^ Here’s the final drawing. Click to make it bigger.

If you’re interested in reading and playing along, grab some paper, ballpoints, cheap watercolors, crayons/colored pencils, a Sharpie, and white acrylic paint.

Or you can just read, which is totally easier and involves practically zero effort. It’s what I typically do with other people’s tutorials. I toss cool ideas in the junk drawer of my skull. (Sometimes they even find their way back out.)

Here we go.

^ Optional prep work: Find a reference. You can draw from your imagination if you want, but I often use Flickr Commons (copyright-free images), Sktchy (a phone app, more info here), or Reddit Gets Drawn for starting points.

^ 1. Ballpoint. I used the girl’s face as a reference. Once I was done with the face, the page felt empty, so I drew some other crap. A Minnie Mouse thing happened.

^ 2. Watercolor. I used the source portrait to choose face colors. Afterward, I tried to carry those colors into the rest of the page.

I use a cheap-ass palette like this. It’s quick, easy, and under $5. I guess if I ever grow up, I’ll use the nice ones people have given me.

^ 3. Highlights & lowlights. The watercolor mushed everything into a mid-tone. I added white acrylic touches for highlights. A permanent marker delineated the blackest areas.

^ 4. Screw around. I felt like I needed to make the image more “interesting.” Sometimes doing this irrevocably fucks everything up.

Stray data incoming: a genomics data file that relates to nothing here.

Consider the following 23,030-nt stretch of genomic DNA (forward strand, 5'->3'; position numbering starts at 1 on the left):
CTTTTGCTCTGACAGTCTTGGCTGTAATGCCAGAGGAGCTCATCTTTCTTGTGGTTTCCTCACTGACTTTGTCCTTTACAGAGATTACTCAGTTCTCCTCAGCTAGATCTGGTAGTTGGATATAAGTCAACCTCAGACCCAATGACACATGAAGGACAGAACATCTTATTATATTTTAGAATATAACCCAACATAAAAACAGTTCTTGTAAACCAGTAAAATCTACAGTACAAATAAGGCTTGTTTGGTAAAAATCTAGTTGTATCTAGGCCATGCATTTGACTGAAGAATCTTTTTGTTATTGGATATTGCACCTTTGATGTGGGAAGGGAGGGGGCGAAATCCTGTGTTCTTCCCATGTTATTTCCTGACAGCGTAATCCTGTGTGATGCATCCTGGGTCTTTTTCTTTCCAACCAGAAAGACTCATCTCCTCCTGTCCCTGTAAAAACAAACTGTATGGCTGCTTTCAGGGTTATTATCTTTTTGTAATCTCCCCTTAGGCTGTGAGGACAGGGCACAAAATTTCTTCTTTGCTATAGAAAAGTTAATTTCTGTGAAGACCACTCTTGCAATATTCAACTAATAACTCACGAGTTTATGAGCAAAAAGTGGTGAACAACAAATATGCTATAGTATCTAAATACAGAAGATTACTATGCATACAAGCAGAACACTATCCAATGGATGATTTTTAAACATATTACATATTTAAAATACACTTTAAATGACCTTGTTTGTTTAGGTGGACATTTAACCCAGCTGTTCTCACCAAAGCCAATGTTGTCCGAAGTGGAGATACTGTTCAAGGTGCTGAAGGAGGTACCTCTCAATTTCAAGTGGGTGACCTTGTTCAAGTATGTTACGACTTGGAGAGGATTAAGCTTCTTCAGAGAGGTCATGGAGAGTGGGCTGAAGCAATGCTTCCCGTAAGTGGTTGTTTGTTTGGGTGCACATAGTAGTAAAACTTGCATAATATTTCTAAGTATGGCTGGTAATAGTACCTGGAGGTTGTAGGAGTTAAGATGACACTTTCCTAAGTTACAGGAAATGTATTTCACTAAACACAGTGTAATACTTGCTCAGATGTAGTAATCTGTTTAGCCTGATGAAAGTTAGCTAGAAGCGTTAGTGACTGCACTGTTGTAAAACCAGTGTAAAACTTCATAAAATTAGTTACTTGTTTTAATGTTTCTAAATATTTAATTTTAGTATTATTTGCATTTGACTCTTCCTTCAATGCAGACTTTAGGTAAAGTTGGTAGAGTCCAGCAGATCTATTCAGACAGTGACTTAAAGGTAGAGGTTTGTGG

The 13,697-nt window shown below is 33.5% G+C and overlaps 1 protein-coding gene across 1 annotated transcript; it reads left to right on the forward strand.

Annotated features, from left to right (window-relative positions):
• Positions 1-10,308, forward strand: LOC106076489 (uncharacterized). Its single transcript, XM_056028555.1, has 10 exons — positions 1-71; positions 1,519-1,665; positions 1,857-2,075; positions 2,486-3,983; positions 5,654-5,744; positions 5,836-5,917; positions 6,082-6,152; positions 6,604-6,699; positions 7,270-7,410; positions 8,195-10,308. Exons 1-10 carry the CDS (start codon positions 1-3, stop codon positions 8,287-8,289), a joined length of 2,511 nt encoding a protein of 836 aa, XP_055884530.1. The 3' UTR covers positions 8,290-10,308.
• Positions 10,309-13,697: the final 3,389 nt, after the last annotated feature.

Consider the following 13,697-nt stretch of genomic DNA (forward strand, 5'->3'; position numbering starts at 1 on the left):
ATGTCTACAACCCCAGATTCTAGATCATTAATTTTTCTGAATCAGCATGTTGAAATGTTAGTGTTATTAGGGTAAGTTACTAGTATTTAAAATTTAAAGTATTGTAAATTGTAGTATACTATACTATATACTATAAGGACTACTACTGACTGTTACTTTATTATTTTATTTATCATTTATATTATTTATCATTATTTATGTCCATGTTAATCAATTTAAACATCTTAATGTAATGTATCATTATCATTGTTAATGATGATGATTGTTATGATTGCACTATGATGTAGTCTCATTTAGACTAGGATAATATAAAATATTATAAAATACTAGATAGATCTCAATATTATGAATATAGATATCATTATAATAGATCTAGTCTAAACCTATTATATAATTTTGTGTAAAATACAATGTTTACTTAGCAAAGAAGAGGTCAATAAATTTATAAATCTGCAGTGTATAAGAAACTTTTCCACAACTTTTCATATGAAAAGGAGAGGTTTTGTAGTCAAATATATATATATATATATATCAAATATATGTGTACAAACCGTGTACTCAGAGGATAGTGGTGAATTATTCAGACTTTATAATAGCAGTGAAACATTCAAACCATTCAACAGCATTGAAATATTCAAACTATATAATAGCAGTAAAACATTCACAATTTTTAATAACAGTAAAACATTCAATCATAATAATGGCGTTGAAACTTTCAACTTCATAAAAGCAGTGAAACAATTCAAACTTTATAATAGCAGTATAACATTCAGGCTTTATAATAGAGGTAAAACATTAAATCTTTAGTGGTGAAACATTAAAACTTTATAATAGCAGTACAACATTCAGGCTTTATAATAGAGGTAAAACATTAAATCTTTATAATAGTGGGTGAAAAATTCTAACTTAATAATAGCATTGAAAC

I tried some color-changing crayons I bought on a whim at Target, and they were total trash. They were too waxy and kept snapping. They are dead to me now. After abandoning those crayons, I switched to tri-tone colored pencils my brother got me. They’re a million times better.

You can use anything you want for this part, or skip it altogether.

 ^ 5. Final touches. I went back in with white acrylic and dialed the background back. The “hero” of the piece was mouse-girl, not all that psychedelic dicking around.

You could argue that doing all that work in the background, then painting over it, is pointless. However, I think that the light variation in the background makes it much more interesting than just nothingness.

In Photoshop, I touched up the dark spots in the dress and on her cheek. They’re two small area tweaks, but this isn’t quite the drawing in my physical sketchbook. (See digression below).

I also made the image square so it’d turn out correctly in Instagram and back in Sktchy. (Gotta share it, especially with the girl who was the source material!)

Done!

Thanks for following along! Feel free to join me for a discussion below.

And now for a digression: Is Photoshop “cheating”? Should drawings be presented online exactly as they are in real life? Is the drawing I’ve presented here a “lie”?

When I was in college, a professor told us that our work would be seen online 99% of the time.

Most people are going to catch your latest creations on Instagram, Facebook, Twitter, blogs, whatever. They’re never going to know you flubbed that line or fucked over your color scheme unless you tell them. The original work can be like me in middle school — untouched, unseen, unneeded. (I went through a really prolonged Ugly Duckling stage.)